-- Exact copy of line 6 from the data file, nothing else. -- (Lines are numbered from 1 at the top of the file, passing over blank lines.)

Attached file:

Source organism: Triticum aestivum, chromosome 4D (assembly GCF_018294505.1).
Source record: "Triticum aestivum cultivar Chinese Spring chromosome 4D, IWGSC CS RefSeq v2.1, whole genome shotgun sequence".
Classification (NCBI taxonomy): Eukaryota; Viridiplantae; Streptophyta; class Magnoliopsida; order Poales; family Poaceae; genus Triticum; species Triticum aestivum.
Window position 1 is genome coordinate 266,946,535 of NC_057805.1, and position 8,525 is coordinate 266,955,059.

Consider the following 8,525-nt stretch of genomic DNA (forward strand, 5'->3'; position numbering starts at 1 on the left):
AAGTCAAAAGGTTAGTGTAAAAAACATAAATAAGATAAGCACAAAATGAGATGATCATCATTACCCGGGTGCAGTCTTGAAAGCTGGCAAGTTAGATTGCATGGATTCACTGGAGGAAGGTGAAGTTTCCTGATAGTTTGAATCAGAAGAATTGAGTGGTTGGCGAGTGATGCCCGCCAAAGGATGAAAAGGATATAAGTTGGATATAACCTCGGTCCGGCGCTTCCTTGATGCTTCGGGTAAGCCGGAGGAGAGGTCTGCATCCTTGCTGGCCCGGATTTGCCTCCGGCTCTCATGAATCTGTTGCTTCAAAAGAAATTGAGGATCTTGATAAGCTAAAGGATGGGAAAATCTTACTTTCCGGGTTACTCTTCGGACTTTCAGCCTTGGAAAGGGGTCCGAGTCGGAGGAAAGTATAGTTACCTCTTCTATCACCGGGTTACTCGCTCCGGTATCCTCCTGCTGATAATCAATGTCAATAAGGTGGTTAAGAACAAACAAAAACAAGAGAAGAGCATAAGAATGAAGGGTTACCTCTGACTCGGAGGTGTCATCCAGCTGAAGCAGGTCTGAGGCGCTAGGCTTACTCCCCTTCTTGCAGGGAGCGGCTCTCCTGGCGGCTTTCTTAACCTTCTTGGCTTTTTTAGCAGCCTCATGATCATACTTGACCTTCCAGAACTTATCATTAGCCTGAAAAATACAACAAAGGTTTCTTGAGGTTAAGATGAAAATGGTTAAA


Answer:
AAGTCAAAAGGTTAGTGTAAAAAACATAAATAAGATAAGCACAAAATGAGATGATCATCATTACCCGGGTGCAGTCTTGAAAGCTGGCAAGTTAGATTGCATGGATTCACTGGAGGAAGGTGAAGTTTCCTGATAGTTTGAATCAGAAGAATTGAGTGGTTGGCGAGTGATGCCCGCCAAAGGATGAAAAGGATATAAGTTGGATATAACCTCGGTCCGGCGCTTCCTTGATGCTTCGGGTAAGCCGGAGGAGAGGTCTGCATCCTTGCTGGCCCGGATTTGCCTCCGGCTCTCATGAATCTGTTGCTTCAAAAGAAATTGAGGATCTTGATAAGCTAAAGGATGGGAAAATCTTACTTTCCGGGTTACTCTTCGGACTTTCAGCCTTGGAAAGGGGTCCGAGTCGGAGGAAAGTATAGTTACCTCTTCTATCACCGGGTTACTCGCTCCGGTATCCTCCTGCTGATAATCAATGTCAATAAGGTGGTTAAGAACAAACAAAAACAAGAGAAGAGCATAAGAATGAAGGGTTACCTCTGACTCGGAGGTGTCATCCAGCTGAAGCAGGTCTGAGGCGCTAGGCTTACTCCCCTTCTTGCAGGGAGCGGCTCTCCTGGCGGCTTTCTTAACCTTCTTGGCTTTTTTAGCAGCCTCATGATCATACTTGACCTTCCAGAACTTATCATTAGCCTGAAAAATACAACAAAGGTTTCTTGAGGTTAAGATGAAAATGGTTAAA